On the day when Americans celebrate Martin Luther King Day, it is especially appropriate to highlight a hero of Black Church history. In fact, every day is a good day to learn from the “great cloud” of African American Christian witnesses (Hebrews 12:1-3). Today we learn from the Rev. Lemuel Haynes (1753-1833).
A Ministerial Model
Rev. Lemuel Haynes offers a remarkable example of African American ministerial modeling. Born at West Hartford, Connecticut, in 1753, of a white mother and a black father, Haynes lived his entire eighty years in Congregationalist New England. He completed his indenture in time to serve in the Continental Army during the Revolutionary War.
Privately tutored, Haynes became the first African American to be ordained by any religious denomination. Upon ordination, Haynes then served white congregations for more than thirty years.
Among other accomplishments, he achieved notoriety for a sermon entitled Universal Salvation that defended orthodox Christianity against the threat of Universalism. For this work, he happily accepted the title “Black Puritan,” indicating his depth of Reformation theology. Middlebury College awarded him the master’s degree in 1804, another first for an African American.
Following Paul’s Model
At age sixty-five, Haynes left his Rutland, Vermont, parish due to political friction that essentially forced him to choose to resign. His farewell sermon of 1818 emphasized, among other topics, his devotion to the work of the ministry and to the people of his congregation. Alluding to the words of the Apostle Paul, Haynes notes that:
“He that provided the motto of our discourse could say on his farewell, I have coveted no man’s silver or gold, or apparel. Yea, ye yourselves know, that these hands have ministered unto my necessity.”
It was important to Haynes that his parishioners recognized and followed his model of Christ-like diligence. Few could legitimately question his work ethic given that he had preached 5,500 sermons, officiated at over 400 funerals, and solemnized more than 100 marriages.
It was also vital to Rev. Haynes that his parishioners understood his godly motivations.
“The flower of my life has been devoted to your service:—while I lament a thousand imperfections which have attended my ministry; yet I am not deceived, it has been my hearty desire to do something for the salvation of your souls.”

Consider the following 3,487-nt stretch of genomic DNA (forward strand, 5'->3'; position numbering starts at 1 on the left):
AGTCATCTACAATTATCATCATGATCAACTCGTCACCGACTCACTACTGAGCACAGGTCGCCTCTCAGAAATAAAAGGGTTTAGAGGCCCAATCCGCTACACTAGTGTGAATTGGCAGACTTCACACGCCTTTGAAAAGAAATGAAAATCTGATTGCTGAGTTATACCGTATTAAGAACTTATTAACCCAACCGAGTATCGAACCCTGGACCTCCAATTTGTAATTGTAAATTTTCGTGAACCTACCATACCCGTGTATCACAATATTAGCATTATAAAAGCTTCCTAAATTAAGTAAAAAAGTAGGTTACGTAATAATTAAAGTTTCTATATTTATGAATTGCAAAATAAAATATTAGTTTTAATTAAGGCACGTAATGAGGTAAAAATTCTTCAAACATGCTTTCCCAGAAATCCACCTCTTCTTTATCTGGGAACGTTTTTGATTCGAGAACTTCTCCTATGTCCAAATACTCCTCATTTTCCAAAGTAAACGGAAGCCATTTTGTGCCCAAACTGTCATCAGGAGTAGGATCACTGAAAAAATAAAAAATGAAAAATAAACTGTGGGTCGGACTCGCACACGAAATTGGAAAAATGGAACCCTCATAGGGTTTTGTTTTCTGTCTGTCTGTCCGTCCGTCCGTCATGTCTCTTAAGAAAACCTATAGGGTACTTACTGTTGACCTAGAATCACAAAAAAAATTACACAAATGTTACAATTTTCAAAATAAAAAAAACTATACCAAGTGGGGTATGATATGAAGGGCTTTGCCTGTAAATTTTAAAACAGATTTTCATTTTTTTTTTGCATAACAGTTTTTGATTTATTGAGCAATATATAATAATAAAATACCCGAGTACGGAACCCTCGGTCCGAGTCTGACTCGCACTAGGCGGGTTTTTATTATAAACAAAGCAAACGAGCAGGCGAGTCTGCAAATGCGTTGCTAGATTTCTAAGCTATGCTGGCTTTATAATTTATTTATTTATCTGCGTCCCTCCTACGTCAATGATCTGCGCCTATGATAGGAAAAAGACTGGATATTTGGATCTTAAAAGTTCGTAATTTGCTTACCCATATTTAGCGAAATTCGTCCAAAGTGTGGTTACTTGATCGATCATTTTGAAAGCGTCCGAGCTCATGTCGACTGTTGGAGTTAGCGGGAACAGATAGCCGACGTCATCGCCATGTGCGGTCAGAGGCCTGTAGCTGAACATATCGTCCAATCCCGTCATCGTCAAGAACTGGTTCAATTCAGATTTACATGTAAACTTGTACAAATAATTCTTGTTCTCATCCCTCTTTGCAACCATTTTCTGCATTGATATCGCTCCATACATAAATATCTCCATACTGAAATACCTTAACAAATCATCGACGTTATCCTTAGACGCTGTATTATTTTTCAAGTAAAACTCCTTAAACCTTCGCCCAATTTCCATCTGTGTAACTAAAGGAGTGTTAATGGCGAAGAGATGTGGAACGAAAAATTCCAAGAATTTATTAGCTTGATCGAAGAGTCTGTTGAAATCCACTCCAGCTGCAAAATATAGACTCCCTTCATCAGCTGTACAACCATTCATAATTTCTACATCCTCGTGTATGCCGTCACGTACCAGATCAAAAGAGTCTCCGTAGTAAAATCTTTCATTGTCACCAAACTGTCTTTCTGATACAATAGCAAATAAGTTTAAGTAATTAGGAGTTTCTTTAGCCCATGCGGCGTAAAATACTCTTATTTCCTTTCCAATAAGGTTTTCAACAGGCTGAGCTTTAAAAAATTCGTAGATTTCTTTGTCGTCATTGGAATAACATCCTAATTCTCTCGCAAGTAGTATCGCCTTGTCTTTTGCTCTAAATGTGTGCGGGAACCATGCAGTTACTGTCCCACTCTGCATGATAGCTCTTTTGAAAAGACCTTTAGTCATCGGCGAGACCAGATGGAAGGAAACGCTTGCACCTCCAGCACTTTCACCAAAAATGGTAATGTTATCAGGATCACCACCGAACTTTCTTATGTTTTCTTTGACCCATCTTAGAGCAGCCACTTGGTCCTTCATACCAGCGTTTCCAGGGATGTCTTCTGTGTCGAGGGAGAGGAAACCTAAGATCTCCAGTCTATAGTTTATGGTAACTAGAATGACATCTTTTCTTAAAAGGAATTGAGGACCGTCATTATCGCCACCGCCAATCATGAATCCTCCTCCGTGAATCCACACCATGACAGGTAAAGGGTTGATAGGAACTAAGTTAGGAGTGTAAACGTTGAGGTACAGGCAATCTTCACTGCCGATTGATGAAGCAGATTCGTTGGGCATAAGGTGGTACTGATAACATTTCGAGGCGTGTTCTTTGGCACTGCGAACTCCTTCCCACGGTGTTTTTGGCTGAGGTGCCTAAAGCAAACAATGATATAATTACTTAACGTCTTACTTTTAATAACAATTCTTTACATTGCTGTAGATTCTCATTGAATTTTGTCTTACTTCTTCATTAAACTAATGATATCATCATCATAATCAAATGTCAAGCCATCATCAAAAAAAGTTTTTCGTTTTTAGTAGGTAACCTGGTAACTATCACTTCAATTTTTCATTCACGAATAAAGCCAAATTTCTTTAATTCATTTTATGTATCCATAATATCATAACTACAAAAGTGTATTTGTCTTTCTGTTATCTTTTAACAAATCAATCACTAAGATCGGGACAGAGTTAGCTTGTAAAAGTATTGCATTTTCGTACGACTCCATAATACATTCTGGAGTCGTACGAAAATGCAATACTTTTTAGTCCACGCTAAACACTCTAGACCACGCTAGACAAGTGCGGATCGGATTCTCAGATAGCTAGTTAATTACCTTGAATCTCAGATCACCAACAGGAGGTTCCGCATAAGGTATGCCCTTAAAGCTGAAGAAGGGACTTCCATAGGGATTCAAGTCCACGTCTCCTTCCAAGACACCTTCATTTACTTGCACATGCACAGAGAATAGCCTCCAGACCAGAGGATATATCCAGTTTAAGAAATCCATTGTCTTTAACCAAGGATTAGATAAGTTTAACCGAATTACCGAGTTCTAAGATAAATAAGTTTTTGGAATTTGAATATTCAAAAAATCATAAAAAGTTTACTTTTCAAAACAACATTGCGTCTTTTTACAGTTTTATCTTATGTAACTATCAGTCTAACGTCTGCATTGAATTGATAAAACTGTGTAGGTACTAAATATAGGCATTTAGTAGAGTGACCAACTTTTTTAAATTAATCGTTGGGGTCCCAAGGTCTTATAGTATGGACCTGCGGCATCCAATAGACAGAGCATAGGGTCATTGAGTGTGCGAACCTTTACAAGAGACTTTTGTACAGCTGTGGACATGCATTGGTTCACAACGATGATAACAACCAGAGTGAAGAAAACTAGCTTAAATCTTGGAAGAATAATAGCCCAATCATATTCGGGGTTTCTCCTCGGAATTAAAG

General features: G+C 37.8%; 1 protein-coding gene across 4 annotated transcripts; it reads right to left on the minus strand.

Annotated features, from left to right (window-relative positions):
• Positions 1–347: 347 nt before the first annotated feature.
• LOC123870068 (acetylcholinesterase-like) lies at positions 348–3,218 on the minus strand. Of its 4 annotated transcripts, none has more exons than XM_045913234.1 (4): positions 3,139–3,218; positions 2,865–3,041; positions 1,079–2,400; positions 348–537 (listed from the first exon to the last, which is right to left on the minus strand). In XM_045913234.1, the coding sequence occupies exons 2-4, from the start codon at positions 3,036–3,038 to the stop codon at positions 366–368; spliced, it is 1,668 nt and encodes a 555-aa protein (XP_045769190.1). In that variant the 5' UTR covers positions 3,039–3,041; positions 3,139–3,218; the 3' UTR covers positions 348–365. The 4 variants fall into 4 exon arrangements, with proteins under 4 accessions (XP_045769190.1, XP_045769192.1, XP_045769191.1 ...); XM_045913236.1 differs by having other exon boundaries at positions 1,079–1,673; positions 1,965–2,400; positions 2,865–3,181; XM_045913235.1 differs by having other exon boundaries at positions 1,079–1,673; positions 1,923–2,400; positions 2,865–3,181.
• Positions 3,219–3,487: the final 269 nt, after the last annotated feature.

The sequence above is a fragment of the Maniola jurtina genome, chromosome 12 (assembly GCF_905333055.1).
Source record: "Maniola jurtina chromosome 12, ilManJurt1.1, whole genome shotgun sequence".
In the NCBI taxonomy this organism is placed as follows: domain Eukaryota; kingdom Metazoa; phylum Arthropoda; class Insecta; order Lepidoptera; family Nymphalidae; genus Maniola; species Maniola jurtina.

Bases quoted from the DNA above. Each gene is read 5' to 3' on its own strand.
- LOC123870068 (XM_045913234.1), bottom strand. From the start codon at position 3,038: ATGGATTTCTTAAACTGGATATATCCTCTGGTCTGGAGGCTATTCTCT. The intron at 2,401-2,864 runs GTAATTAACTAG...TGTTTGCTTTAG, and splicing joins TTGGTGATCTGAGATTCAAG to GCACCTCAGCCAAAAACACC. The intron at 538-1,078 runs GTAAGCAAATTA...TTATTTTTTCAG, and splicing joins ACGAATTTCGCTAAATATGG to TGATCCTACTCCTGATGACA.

Haynes acknowledged and wanted his people to realize that the ultimate Judge of his motivations was Christ.
“I must give an account concerning the motives which influenced me to come among you, and how I have conducted during my thirty years residence in this place: the doctrines I have inculcated: whether I have designedly kept back any thing that might be profitable to you, or have, through fear of man, or any other criminal cause, shunned to declare the whole counsel of God. Also, as to the manner of my preaching, whether I have delivered my discourses in a cold, formal manner, and of my external deportment.”
Haynes exemplified in his life and ministry what Bishop James Walker Hood taught to African American pastors under his charge. For Hood, the pastor’s example was the key to ministry effectiveness.
“In all things the minister should be the very best example of good behavior; of untiring and of unselfish devotion to his work.”
His Personal Epitaph: A Christ-Centered Purpose
Haynes’ personal epitaph tells much about how he lived his life and where he placed his focus.
“Here lies the dust of a poor hell-deserving sinner, who ventured into eternity trusting wholly on the merits of Christ for salvation. In the full belief of the great doctrines he preached while on earth, he invites his children and all who read this, to trust their eternal interest on the same foundation” (Epitaph written for himself by Reverend Lemuel Haynes, the “Black Puritan”).
The Rev. Lemuel Haynes pointed not to himself, but to Christ. He understood that, “It’s all about Him!” His trust was solely in Christ and his focus was solely on Christ.
Join the Conversation
What epitaph do you want written about your life? How are you living today to make that happen?
Note: This post is excerpted from Beyond the Suffering: Embracing the Legacy of African American Soul Care. To learn more and to read a sample chapter, visit Beyond the Suffering.